The foundation of systemic phenomenological work


31 March 2021| Personal

What is your job based on?

An internal school supervisor asks a question about a young boy who shows behaviour that constantly shakes up the dynamics in the group and dominates the atmosphere. The group also experiences so much more peace and quiet when he is not around.

How can I support the teachers? What can I do, there are so many judgements.

We do a constellation and the first image shows a split: on one side a part of the group and a teacher, on the other side a part of the group and the other teacher, with the boy in between.

Because the question is mainly: “What can I do?”, we do not go further into the dynamics in the group, but I ask questions about the history. A number of years ago, before this supervisor started working here, the director left and “things had to change”. An interim director came in, followed later by the current director. We set up a representative for everything that that “things had to change” involved, both the board and also the policy and the reasons for it. Small changes in the constellation, actually.

Then a thought occurs to me: “How remarkable. This is the third time I have already heard this competent woman bring in this question.” That thought makes me ask further questions about her relationship with this school. “How did you end up at this school?”

Her face contorts for a moment: “The board thought that the previous internal supervisor should be transferred because of a personal issue. And then I was transferred, against my will, to this school, where I am very happy now.”

We let a representative of “the story that should not be there” take his place in the constellation. Immediately all the children’s representatives turn to this story. Then we also place a representative for the current internal supervisor there. And I let her speak: “My job is based on a story that should not be there. I thank my job now to the fact that the former supervisor had to leave.”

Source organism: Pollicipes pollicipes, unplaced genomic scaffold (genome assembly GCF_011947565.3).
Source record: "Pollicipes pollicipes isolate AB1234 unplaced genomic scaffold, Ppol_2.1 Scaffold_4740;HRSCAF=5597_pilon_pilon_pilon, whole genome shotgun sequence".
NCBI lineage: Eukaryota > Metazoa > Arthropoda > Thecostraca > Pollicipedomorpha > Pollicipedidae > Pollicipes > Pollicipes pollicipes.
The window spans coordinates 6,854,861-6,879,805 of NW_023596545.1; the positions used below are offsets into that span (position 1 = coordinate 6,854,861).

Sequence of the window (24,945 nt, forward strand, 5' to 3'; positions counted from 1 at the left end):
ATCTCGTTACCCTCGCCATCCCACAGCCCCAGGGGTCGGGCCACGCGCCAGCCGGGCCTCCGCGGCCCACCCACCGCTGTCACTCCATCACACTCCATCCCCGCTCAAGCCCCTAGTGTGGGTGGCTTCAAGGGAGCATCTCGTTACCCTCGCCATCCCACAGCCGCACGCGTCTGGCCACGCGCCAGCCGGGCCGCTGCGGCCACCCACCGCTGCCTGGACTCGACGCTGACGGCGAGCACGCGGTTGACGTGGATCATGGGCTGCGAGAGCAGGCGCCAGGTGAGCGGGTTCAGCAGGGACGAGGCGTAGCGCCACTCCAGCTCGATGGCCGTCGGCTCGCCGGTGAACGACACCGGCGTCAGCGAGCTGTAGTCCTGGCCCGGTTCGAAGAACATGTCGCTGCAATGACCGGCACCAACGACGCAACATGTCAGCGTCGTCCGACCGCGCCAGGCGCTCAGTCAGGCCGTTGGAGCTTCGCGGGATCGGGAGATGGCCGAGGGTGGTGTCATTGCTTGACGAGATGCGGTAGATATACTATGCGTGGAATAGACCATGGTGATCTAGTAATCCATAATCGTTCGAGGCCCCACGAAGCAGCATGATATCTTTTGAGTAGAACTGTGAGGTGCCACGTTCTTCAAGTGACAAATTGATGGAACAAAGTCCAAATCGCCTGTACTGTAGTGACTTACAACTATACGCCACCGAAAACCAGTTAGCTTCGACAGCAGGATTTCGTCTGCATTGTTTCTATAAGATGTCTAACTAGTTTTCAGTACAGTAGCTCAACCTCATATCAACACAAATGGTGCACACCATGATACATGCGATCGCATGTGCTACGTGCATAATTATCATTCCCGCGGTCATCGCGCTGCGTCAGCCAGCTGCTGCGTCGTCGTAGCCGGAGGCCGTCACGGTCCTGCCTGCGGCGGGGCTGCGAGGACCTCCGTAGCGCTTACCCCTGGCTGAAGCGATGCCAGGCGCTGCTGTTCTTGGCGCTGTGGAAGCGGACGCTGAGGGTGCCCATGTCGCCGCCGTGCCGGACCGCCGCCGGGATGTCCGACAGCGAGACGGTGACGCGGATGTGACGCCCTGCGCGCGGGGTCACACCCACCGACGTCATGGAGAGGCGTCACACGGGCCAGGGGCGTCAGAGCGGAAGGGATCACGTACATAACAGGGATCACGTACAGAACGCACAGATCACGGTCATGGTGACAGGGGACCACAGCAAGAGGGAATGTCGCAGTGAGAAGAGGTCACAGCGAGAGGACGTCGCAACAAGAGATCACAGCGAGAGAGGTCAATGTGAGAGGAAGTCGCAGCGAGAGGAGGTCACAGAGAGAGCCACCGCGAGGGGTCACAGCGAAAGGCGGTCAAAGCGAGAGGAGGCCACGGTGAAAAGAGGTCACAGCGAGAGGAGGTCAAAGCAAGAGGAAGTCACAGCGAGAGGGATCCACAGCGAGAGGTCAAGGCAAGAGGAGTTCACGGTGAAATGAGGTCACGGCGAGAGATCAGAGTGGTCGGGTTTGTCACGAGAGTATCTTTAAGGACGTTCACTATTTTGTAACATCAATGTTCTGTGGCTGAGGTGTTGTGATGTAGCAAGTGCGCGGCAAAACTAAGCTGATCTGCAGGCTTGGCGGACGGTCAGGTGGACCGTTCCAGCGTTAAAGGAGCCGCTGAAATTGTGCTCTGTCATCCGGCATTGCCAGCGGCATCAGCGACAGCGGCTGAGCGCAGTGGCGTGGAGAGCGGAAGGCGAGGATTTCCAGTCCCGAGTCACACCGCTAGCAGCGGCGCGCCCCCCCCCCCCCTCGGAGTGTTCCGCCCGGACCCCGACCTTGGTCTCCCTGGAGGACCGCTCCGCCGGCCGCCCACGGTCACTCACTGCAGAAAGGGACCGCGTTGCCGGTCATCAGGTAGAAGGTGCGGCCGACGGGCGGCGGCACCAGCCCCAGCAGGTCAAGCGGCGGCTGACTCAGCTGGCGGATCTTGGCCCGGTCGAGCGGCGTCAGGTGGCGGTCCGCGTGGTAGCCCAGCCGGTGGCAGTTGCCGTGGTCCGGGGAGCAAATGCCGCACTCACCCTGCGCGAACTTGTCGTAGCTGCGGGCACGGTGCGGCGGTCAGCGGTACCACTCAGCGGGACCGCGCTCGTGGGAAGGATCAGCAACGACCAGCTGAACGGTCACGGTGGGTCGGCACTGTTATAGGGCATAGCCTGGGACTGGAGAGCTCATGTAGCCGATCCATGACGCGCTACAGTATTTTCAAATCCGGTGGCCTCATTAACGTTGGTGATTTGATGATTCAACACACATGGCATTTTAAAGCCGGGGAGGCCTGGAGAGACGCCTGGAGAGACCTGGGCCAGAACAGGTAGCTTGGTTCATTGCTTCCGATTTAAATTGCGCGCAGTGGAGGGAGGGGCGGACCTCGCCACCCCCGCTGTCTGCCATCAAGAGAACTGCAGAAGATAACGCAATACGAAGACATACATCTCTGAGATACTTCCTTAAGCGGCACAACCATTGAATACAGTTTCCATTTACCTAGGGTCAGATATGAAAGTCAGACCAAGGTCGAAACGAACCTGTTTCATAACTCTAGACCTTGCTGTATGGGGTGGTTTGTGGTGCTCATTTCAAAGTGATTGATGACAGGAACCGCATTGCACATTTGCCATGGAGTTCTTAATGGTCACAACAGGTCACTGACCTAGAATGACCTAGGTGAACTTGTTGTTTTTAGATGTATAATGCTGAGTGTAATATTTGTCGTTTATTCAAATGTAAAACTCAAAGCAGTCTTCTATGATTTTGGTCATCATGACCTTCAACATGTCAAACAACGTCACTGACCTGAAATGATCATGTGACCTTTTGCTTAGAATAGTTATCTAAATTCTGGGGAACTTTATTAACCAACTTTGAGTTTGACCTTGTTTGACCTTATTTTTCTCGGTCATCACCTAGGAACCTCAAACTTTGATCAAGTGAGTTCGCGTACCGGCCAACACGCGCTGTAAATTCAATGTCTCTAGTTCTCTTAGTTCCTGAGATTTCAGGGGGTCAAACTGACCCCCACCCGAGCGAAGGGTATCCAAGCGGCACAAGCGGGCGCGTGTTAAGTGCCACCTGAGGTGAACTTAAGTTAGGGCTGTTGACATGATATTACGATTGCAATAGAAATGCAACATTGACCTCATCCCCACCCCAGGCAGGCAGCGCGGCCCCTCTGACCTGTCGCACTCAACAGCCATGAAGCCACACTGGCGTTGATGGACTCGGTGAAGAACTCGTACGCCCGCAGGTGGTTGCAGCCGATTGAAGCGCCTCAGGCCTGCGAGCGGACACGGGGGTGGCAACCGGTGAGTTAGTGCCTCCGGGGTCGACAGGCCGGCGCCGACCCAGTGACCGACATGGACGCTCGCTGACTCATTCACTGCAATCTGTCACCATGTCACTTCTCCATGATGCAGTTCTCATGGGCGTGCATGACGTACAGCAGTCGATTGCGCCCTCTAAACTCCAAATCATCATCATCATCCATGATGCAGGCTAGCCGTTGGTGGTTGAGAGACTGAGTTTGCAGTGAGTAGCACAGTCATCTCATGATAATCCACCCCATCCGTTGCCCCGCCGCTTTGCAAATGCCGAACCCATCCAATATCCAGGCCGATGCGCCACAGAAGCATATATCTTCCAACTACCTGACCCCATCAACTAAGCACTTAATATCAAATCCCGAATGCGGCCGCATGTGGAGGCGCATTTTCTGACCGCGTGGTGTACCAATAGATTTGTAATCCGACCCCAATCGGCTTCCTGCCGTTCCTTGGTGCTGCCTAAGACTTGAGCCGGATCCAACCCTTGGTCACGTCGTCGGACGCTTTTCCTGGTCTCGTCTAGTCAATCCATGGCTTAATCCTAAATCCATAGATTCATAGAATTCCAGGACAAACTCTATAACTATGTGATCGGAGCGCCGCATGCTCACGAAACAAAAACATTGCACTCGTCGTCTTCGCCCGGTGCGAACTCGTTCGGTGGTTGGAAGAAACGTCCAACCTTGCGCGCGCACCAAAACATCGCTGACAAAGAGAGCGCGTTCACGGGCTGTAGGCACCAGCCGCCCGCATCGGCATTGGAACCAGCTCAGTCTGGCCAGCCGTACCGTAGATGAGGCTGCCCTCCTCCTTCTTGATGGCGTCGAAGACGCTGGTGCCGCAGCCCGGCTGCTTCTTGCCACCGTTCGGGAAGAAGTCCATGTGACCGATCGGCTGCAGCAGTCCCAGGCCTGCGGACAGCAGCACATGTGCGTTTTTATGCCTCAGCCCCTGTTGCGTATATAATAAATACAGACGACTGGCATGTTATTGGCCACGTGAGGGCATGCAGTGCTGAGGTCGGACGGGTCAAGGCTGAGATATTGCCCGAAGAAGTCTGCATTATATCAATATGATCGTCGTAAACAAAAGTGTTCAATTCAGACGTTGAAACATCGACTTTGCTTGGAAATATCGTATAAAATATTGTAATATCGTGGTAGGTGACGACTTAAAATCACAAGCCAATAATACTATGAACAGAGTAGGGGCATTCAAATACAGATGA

Everything in the constellation relaxes, and the woman who brought in the question now looks at this boy and his group, with eyes that see how his behaviour is upsetting the system to give “the story” a place. It is clearly visible that this woman is now giving this a place.

It now remains to be seen whether this was really what the behaviour was asking for, or whether more recognition is needed before the system can really relax. But this supervisor now looks at this system with different eyes. Being part of this system, she gives the “forbidden story” which her job is based on a place.



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People are constantly evolving. With each other, without each other. In families, in teams, in organizations. Systemic thinking makes us aware of the “why” of our being and doing. Organizational and family constellations create room for movement. The BHI provides courses, workshops and training programs in the field of systemic work, constellations, leadership and coaching. This is how we contribute to the development of people, organizations and society.

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